Imágenes de páginas
PDF
EPUB

SCENE III..

A Street near the Capitol.

Enter ARTEMIDORUS, reading a Paper. Art. Cæsar, beware of Brutus ; take heed of Cassius ; come not near Casca; have an eye to Cinna ; trust not Trebonius; mark well Metellus Cimber; Decius Brutus loves thee not ; thou hast wronged Caius Ligarius. There is but one mind in all these men, and it is bent against Cæsar. If thou be’st not immortal, look about you : Security gives way to conspiracy. The mighty gods defend thee! Thy lover,

Artemidorus. Here will I stand, till Cæsar pass along, And as a suitor will I give him this. My heart laments, that virtue cannot live Out of the teeth of emulation’. If thou read this, O Cæsar, thou may’st live; If not, the fates with traitors do contrive. [Exit.

SCENE IV.

Another Part of the same Street, before the House of

Brutus.

Enter Portia and Lucius. Por. I pr’ythee, boy, run to the senate-house ; Stay not to answer me, but get thee gone : Why dost thou stay? Luc.

To know my errand, madam. Por. I would have had thee there, and here again, Ere I can tell thee what thou should'st do there:

[blocks in formation]

O constancy, be strong upon my side!
Set a huge mountain 'tween my heart and tongue!
I have a man's mind, but a woman's might.
How hard it is for women to keep counsel !
Art thou here yet ?
Luc.

Madam, .what should I do?
Run to the Capitol, and nothing else?
And so return to you, and nothing else ?
Por. Yes, bring me word, boy, if thy lord look

well,
For he went sickly forth : And take good note,
What Cæsar doth, what suitors press to him.
Hark, boy! what noise is that?

Luc. I hear none, madam.
Por.

Pr'ythee, listen well;
I heard a bustling rumour, like a fray,
And the wind brings it from the Capitol.

Luc. Sooth ?, madam, I hear nothing.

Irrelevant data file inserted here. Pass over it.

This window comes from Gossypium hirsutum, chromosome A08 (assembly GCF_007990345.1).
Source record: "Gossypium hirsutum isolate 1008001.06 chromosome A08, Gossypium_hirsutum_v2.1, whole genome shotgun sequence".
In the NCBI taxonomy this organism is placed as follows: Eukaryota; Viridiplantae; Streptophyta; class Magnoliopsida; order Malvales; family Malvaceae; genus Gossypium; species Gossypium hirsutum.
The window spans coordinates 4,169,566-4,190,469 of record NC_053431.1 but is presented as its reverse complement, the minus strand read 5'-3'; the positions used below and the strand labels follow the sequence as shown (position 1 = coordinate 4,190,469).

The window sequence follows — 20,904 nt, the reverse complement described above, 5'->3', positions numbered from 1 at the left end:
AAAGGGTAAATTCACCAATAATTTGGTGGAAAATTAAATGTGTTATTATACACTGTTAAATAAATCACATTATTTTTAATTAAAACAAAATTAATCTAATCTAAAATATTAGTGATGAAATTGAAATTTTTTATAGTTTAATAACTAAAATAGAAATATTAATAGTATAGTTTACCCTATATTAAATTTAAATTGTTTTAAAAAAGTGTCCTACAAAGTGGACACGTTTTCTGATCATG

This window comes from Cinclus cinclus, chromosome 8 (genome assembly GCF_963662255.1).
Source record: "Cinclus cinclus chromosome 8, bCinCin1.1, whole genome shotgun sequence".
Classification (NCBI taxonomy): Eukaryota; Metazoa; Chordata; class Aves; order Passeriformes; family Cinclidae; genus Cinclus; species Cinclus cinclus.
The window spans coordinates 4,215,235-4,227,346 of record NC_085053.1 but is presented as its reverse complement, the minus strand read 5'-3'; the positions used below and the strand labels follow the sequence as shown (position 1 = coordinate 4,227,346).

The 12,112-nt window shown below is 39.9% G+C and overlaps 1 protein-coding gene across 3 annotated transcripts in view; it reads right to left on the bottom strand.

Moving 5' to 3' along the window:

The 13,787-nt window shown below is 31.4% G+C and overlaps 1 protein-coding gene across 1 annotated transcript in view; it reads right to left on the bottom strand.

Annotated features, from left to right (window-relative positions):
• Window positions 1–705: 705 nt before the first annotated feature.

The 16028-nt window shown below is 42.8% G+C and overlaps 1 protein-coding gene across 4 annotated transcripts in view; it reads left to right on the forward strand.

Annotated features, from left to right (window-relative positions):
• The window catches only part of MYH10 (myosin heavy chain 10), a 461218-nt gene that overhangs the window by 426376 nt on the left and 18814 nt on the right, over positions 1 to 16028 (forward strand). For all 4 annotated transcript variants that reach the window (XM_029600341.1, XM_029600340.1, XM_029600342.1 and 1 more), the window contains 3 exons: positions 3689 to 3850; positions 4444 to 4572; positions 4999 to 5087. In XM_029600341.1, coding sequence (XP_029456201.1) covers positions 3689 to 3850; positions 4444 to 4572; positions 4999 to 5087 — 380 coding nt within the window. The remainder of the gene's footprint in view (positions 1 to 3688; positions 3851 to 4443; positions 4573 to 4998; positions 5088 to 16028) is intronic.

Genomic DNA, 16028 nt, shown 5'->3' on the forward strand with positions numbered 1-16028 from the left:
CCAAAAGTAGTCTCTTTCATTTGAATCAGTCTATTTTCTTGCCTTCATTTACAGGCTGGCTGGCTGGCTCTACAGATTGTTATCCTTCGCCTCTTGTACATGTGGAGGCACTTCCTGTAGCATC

Enter Soothsayer. Por.

Come hither, fellow : Which

way

hast thou been ? Sooth.

At mine own house, good lady. Por. What is 't o'clock ? Sooth.

About the ninth hour, lady. Por. Is Cæsar yet gone to the Capitol ?

Sooth. Madam, not yet ; I go to take my stand, To see him pass on to the Capitol. Por. Thou hast some suit to Cæsar, hast thou Sooth. None that I know will be, much that I fear

not? Sooth. That I have, lady: if it will please Cæsar To be so good to Cæsar, as to hear me, I shall beseech him to befriend himself. Por. Why, know'st thou any harm's intended

towards him?

3 In truth.

may chance.

in.

Good-morrow to you. Here the street is narrow :
The throng that follows Cæsar at the heels,
Of senators, of prætors, common suitors,
Will croud a feeble man almost to death :
I'll get me to a place more void, and there
Speak to great Cæsar as he comes along. [E.cit.
Por. I must go

Ah me! how weak a thing
The heart of woman is ! O Brutus !
The heavens speed thee in thine enterprize!
Sure, the boy heard me : Brutus hath a suit,
That Cæsar will not grant. --O, I grow faint :
Run, Lucius, and commend me to my lord ;
Say, I am merry: come to me again,
And bring me word what he doth sảy to thee.

[Exeunt.

ACT THE THIRD,